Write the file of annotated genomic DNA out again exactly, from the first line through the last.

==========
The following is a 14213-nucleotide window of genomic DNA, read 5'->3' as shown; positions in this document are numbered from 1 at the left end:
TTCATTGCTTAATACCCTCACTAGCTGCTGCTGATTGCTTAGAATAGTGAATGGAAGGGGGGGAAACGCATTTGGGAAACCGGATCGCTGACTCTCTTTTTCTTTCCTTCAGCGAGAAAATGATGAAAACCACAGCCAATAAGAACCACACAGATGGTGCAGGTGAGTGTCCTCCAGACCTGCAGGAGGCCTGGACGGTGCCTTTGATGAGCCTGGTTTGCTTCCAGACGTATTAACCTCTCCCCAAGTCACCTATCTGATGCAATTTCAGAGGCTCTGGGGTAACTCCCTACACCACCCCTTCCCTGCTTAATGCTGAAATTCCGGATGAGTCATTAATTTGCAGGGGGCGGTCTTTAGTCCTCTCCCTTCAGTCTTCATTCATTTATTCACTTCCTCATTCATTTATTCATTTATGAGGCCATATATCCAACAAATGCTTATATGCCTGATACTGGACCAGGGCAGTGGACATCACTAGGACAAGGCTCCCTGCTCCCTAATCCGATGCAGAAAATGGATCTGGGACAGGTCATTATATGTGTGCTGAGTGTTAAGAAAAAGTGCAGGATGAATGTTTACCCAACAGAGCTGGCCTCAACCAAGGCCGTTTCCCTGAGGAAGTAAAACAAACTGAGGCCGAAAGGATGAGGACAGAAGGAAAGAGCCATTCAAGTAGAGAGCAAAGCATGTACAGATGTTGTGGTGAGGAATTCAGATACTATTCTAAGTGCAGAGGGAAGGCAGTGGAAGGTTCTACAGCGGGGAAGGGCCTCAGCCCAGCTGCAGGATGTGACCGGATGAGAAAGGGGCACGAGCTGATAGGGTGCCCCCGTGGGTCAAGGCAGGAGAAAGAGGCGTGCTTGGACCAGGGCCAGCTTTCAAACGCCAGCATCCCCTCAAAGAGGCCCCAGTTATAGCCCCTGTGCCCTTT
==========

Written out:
The following is a 14213-nucleotide window of genomic DNA, read 5'->3' as shown; positions in this document are numbered from 1 at the left end:
TTCATTGCTTAATACCCTCACTAGCTGCTGCTGATTGCTTAGAATAGTGAATGGAAGGGGGGGAAACGCATTTGGGAAACCGGATCGCTGACTCTCTTTTTCTTTCCTTCAGCGAGAAAATGATGAAAACCACAGCCAATAAGAACCACACAGATGGTGCAGGTGAGTGTCCTCCAGACCTGCAGGAGGCCTGGACGGTGCCTTTGATGAGCCTGGTTTGCTTCCAGACGTATTAACCTCTCCCCAAGTCACCTATCTGATGCAATTTCAGAGGCTCTGGGGTAACTCCCTACACCACCCCTTCCCTGCTTAATGCTGAAATTCCGGATGAGTCATTAATTTGCAGGGGGCGGTCTTTAGTCCTCTCCCTTCAGTCTTCATTCATTTATTCACTTCCTCATTCATTTATTCATTTATGAGGCCATATATCCAACAAATGCTTATATGCCTGATACTGGACCAGGGCAGTGGACATCACTAGGACAAGGCTCCCTGCTCCCTAATCCGATGCAGAAAATGGATCTGGGACAGGTCATTATATGTGTGCTGAGTGTTAAGAAAAAGTGCAGGATGAATGTTTACCCAACAGAGCTGGCCTCAACCAAGGCCGTTTCCCTGAGGAAGTAAAACAAACTGAGGCCGAAAGGATGAGGACAGAAGGAAAGAGCCATTCAAGTAGAGAGCAAAGCATGTACAGATGTTGTGGTGAGGAATTCAGATACTATTCTAAGTGCAGAGGGAAGGCAGTGGAAGGTTCTACAGCGGGGAAGGGCCTCAGCCCAGCTGCAGGATGTGACCGGATGAGAAAGGGGCACGAGCTGATAGGGTGCCCCCGTGGGTCAAGGCAGGAGAAAGAGGCGTGCTTGGACCAGGGCCAGCTTTCAAACGCCAGCATCCCCTCAAAGAGGCCCCAGTTATAGCCCCTGTGCCCTTT